Unclear on American Campus: What the Foreign Teacher Said
Anthea Fraser Gupta
A.F.Gupta at leeds.ac.uk
Sun Jun 26 13:33:00 UTC 2005
Hal (and others) have made some interesting points. I do agree that intelligibility is multifactorial. I don't agree with all the recommendations made in Jenkins's book (for example she recommends that all learners should make a distinction between long and short vowels, yet many accents of English do not make such a distinction), but I do agree with her on stress. She feels that a lot of reduction (such as found to an extreme in RP) creates difficulties for comprehension in speakers of other accents, while a more syllable timed rhythm and full vowels doesn't create so many problems. In those dialects that have a big difference between stressed and unstressed syllables, a stress shift will presumably cause more angst than it will in speakers who speak dialects with a small difference between stressed and unstressed syllables.
And non-rhotic accents typically create more problems of comprehension for speakers of rhotic accents than vice versa (perhaps consonants are more salient than vowels).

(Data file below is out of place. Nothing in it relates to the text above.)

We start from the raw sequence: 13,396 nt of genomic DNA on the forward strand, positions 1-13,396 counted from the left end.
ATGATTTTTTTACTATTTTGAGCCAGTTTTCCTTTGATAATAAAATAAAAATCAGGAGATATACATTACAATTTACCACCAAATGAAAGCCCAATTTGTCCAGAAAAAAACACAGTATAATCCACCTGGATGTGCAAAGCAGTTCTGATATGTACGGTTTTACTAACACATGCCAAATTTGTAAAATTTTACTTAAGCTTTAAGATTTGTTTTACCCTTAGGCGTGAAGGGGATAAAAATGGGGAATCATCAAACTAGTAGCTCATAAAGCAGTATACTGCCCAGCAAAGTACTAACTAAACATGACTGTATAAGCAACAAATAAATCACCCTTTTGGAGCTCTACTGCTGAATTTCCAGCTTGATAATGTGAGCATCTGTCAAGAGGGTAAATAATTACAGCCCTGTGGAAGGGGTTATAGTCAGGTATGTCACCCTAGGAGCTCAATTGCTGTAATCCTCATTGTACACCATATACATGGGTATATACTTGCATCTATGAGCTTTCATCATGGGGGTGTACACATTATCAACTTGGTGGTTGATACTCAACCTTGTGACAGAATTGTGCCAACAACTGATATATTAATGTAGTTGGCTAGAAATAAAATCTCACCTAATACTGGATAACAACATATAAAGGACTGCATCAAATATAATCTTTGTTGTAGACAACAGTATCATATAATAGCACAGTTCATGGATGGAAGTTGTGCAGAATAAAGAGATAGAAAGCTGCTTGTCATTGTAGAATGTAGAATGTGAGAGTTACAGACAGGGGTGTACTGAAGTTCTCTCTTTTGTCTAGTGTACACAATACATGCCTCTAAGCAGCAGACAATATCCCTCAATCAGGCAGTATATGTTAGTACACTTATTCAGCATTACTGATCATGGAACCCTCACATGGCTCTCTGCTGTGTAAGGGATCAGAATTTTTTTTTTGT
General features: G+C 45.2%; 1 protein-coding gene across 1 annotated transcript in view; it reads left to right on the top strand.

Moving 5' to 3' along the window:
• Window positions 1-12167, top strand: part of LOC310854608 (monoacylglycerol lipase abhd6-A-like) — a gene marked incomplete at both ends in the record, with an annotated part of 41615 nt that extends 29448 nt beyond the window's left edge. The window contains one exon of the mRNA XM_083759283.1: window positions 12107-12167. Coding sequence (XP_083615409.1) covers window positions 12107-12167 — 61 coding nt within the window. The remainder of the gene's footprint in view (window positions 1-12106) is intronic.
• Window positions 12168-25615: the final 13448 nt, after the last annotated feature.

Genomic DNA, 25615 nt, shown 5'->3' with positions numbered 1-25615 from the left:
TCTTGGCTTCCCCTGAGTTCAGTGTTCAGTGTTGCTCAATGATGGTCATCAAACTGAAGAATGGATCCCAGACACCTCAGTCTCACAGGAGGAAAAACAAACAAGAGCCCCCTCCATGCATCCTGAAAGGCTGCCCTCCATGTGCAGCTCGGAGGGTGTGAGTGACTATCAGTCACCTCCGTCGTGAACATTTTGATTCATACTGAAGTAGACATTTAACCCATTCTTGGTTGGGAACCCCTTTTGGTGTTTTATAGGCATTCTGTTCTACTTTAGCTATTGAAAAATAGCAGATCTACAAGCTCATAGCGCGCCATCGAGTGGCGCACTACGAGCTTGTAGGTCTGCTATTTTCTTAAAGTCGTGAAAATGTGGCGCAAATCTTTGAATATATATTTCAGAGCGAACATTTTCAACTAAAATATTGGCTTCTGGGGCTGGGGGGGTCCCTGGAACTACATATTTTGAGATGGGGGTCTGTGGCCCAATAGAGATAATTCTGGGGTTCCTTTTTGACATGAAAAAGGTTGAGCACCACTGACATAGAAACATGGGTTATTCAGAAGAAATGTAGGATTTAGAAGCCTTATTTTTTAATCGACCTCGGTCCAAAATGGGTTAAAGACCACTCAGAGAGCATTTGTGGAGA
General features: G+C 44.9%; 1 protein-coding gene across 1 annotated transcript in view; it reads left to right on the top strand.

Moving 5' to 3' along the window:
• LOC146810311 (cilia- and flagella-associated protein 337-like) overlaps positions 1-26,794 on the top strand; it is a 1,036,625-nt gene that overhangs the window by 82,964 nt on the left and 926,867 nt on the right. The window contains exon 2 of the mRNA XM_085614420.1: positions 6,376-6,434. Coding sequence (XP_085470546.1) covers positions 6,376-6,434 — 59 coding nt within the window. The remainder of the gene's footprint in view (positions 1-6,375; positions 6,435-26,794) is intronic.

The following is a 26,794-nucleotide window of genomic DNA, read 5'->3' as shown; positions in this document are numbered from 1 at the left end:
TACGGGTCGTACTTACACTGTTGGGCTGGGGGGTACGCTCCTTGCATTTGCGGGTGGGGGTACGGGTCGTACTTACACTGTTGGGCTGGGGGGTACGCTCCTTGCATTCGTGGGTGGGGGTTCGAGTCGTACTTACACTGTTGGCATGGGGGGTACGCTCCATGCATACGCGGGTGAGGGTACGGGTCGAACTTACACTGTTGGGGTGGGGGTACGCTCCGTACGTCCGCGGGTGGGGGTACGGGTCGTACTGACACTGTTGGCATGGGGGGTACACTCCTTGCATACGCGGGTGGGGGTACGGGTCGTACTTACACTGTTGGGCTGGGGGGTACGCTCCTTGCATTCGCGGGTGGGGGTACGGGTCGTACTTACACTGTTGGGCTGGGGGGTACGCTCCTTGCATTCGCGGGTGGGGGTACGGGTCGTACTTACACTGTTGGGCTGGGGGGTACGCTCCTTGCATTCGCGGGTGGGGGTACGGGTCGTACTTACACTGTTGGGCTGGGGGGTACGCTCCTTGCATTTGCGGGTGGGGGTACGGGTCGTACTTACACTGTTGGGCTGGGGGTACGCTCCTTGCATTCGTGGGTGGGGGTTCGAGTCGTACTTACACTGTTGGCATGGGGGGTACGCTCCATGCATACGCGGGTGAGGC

I'm horrified at the idea that speech therapy is used to change accent -- this is a job for an elocutionist, not a speech therapist, surely, as Ron said. And, given the diversity of accents of English, should we be talking about 'non-standard accents'? I know that people do this but it makes no sense to think that (for example) Hal becomes non-standard when he goes to Washington State, or India, or wherever. I most certainly don't regard myself as having a 'non-standard accent', because I don't think there is/are (a) standard accents of English (tho I do think there are accents with more and less prestige, and I do thing there are standard ways of pronouncing individual words). I treat 'Standard English' perfomatively -- to me it's something we are required to do in certain contexts of usage and on which we accept correction. This doesn't (at least in the UK and I think not in the US either, judging from the accent range of public figures) happen with accent. We don't accept correction on how we pronounce the vowel of 'cat' or 'kate', for example, and we change to improve intelligibility in a situation where we get negative feedback., rather than because we are 'wrong'.
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